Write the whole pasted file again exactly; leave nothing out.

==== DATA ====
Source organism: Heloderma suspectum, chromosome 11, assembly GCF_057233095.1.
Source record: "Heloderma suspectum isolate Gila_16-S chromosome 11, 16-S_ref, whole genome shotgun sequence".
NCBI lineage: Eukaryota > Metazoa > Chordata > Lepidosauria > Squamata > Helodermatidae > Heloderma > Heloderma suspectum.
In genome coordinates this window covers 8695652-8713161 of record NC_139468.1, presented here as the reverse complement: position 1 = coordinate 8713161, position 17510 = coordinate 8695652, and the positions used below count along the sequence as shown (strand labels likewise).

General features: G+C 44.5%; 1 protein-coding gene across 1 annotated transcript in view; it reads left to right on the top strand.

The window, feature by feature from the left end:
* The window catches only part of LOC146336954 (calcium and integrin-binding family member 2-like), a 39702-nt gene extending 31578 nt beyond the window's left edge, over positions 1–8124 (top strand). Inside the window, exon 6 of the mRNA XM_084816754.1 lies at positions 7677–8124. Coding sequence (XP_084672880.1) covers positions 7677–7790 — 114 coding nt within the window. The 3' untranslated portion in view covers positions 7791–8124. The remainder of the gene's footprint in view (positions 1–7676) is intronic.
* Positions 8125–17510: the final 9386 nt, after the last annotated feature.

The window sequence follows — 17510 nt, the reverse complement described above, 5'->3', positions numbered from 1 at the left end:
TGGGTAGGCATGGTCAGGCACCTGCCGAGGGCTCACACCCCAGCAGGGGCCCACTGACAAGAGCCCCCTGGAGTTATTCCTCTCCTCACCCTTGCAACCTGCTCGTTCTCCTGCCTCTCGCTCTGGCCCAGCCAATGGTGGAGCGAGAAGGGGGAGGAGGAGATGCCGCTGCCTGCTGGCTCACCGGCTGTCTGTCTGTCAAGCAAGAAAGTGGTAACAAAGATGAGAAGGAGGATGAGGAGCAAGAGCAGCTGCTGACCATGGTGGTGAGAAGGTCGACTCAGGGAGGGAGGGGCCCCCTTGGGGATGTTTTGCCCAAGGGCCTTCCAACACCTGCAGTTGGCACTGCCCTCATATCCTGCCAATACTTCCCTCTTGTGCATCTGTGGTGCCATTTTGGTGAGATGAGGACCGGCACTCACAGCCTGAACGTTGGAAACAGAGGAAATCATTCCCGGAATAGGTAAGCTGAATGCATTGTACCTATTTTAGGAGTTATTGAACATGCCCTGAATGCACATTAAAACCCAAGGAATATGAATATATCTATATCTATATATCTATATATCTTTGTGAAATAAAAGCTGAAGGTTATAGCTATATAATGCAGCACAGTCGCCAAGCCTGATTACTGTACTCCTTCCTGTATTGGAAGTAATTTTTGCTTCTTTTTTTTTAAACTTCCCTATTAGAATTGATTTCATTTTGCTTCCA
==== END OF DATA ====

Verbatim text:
Source organism: Heloderma suspectum, chromosome 11, assembly GCF_057233095.1.
Source record: "Heloderma suspectum isolate Gila_16-S chromosome 11, 16-S_ref, whole genome shotgun sequence".
NCBI lineage: Eukaryota > Metazoa > Chordata > Lepidosauria > Squamata > Helodermatidae > Heloderma > Heloderma suspectum.
In genome coordinates this window covers 8695652-8713161 of record NC_139468.1, presented here as the reverse complement: position 1 = coordinate 8713161, position 17510 = coordinate 8695652, and the positions used below count along the sequence as shown (strand labels likewise).

General features: G+C 44.5%; 1 protein-coding gene across 1 annotated transcript in view; it reads left to right on the top strand.

The window, feature by feature from the left end:
* The window catches only part of LOC146336954 (calcium and integrin-binding family member 2-like), a 39702-nt gene extending 31578 nt beyond the window's left edge, over positions 1–8124 (top strand). Inside the window, exon 6 of the mRNA XM_084816754.1 lies at positions 7677–8124. Coding sequence (XP_084672880.1) covers positions 7677–7790 — 114 coding nt within the window. The 3' untranslated portion in view covers positions 7791–8124. The remainder of the gene's footprint in view (positions 1–7676) is intronic.
* Positions 8125–17510: the final 9386 nt, after the last annotated feature.

The window sequence follows — 17510 nt, the reverse complement described above, 5'->3', positions numbered from 1 at the left end:
TGGGTAGGCATGGTCAGGCACCTGCCGAGGGCTCACACCCCAGCAGGGGCCCACTGACAAGAGCCCCCTGGAGTTATTCCTCTCCTCACCCTTGCAACCTGCTCGTTCTCCTGCCTCTCGCTCTGGCCCAGCCAATGGTGGAGCGAGAAGGGGGAGGAGGAGATGCCGCTGCCTGCTGGCTCACCGGCTGTCTGTCTGTCAAGCAAGAAAGTGGTAACAAAGATGAGAAGGAGGATGAGGAGCAAGAGCAGCTGCTGACCATGGTGGTGAGAAGGTCGACTCAGGGAGGGAGGGGCCCCCTTGGGGATGTTTTGCCCAAGGGCCTTCCAACACCTGCAGTTGGCACTGCCCTCATATCCTGCCAATACTTCCCTCTTGTGCATCTGTGGTGCCATTTTGGTGAGATGAGGACCGGCACTCACAGCCTGAACGTTGGAAACAGAGGAAATCATTCCCGGAATAGGTAAGCTGAATGCATTGTACCTATTTTAGGAGTTATTGAACATGCCCTGAATGCACATTAAAACCCAAGGAATATGAATATATCTATATCTATATATCTATATATCTTTGTGAAATAAAAGCTGAAGGTTATAGCTATATAATGCAGCACAGTCGCCAAGCCTGATTACTGTACTCCTTCCTGTATTGGAAGTAATTTTTGCTTCTTTTTTTTTAAACTTCCCTATTAGAATTGATTTCATTTTGCTTCCA